Publish Date: 
Wednesday, September 2, 2020 - 11:30

Awakening the immune system to fight diseases

Scientists at The Translational Research Institute (TRI) are harnessing the body’s front-line immune cells to fight cancer, with potential new immunotherapies in development.

University of Queensland Diamantina Institute Group Leader, Dr Fernando Guimaraes, heads the Translational Innate Immunotherapy group, behind the new therapeutics. A 2020 Young Tall Poppy Science Award recipient, the Brazilian-born scientist is a recognised world-leader in Natural Killer cell research.

A subset of immune cells, Natural Killer cells, are the rapid, first-line response unit, identifying and killing foreign or abnormal cells in the body.

According to Dr Guimaraes, Natural Killer cells are known for their ability to recognise and target cancer tumour cells, stopping the cells from migrating to other parts of the body. Some cancers, however, have the ability to evade Natural Killer cells.   

“At the heart of all my research is understanding why Natural Killer cells fail to fight some diseases like cancer,” says Dr Guimaraes.

“At the moment, I am working on developing new immunotherapy approaches for diseases that don’t have standard treatments or where existing therapies aren’t effective. Essentially, I want to stimulate the body’s immune system to beat cancer and infectious diseases,” he says.

Cancer cell therapy

Dr Guimaraes has been studying the link between the spread, or metastasis, of cancer cells and the suppression of Natural Killer cells since 2013. His work has led to the discovery of key chemicals produced by diseased tissue microenvironments, which prevent Natural Killer cells from recognising and killing cancer or infected cells.

This breakthrough is paving the way for new treatments that may stop altered cells from “hiding” from Natural Killer cells and spreading, he says.

“Natural Killer cells don’t work as they should in many solid tumours. The role of these cells really has been under-studied and under-appreciated in solid tumours.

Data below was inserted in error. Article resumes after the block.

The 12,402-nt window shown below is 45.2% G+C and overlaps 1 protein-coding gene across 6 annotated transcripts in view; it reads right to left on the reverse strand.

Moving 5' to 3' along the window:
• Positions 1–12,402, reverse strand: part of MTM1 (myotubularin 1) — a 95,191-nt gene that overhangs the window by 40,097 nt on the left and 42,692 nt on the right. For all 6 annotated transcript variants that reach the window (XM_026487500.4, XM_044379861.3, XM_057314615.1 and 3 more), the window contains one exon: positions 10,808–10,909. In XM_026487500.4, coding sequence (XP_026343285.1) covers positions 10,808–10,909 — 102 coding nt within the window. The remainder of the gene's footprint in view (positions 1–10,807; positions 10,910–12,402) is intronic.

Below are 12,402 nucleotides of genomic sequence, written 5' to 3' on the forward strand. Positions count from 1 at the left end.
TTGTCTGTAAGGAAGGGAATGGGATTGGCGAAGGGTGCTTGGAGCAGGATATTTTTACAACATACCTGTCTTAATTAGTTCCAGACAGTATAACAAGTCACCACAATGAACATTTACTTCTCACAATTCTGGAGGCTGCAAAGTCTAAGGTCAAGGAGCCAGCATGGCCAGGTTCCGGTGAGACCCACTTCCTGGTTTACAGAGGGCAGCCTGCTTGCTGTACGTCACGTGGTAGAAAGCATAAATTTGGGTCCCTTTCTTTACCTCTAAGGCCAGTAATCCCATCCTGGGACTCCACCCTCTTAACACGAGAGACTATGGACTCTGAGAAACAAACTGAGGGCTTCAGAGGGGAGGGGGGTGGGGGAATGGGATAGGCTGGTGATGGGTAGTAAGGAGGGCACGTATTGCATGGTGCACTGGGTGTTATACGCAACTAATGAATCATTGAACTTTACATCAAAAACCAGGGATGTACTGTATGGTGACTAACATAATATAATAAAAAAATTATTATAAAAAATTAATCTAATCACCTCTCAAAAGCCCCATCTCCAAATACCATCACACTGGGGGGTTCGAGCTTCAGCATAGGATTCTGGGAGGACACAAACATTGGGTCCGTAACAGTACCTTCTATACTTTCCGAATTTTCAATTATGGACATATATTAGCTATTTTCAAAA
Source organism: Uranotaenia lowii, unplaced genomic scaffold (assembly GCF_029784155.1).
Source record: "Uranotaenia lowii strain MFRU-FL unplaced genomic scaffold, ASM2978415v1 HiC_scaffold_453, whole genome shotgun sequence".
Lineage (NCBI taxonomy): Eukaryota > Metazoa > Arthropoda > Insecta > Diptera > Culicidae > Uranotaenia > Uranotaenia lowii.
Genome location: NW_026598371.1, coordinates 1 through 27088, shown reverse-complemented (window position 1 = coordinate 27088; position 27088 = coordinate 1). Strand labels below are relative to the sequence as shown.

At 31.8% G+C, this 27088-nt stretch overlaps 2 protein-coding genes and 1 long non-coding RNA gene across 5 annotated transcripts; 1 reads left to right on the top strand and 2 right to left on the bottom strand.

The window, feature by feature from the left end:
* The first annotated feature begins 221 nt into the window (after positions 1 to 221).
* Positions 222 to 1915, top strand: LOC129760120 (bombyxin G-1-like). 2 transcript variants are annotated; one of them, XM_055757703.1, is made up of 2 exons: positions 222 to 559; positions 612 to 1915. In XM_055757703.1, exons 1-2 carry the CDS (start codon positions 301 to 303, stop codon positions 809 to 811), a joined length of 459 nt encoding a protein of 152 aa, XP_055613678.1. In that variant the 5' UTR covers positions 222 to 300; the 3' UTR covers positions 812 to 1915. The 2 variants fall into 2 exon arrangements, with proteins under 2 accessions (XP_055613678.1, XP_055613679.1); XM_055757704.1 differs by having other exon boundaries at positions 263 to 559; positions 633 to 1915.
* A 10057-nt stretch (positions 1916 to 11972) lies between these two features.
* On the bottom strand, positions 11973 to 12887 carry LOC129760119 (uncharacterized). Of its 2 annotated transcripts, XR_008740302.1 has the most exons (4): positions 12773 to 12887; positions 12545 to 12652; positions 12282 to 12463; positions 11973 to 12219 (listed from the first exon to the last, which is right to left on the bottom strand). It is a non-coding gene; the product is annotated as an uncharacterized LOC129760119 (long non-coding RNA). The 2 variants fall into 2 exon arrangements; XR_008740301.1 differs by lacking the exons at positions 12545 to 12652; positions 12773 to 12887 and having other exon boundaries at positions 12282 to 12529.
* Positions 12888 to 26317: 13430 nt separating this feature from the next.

“By uncovering some of the key mechanisms that cancer cells use to hijack the killing action of Natural Killer cells, I’ve been able to prove in pre-clinical models that some drugs can restore the Natural Killer cells’ role in the fight against cancer.

“We’ve also developed a computational biology-based screening strategy that identifies which patients would benefit from this therapeutic approach.”

Dr Guimaraes is working towards developing his new anti-cancer therapy, in which patients’ Natural Killer cells will be engineered to kill their cancer cells, and hopes to attract further funding to begin translational studies.

He has also discovered that bacteria and viruses share similar techniques to cancers to progress infection, making his cellular therapy potentially applicable to treating a broad range of different diseases.

Having his laboratory based at TRI is important for the translation of this therapy, says Dr Guimaraes.

“I’m lucky, because TRI is one of the few places in Australia with the clean and good manufacturing practice [GMP] facilities that will allow me to make clinical-grade cellular therapies for use in humans. Having access to this facility will save us years of work,” he says.

Inflammation and autoimmune disease

Dr Guimaraes began his research career studying the role of Natural Killer cells in inflammation. He was the first to discover that these cells are key players in the body’s response to systemic inflammatory response syndrome and sepsis.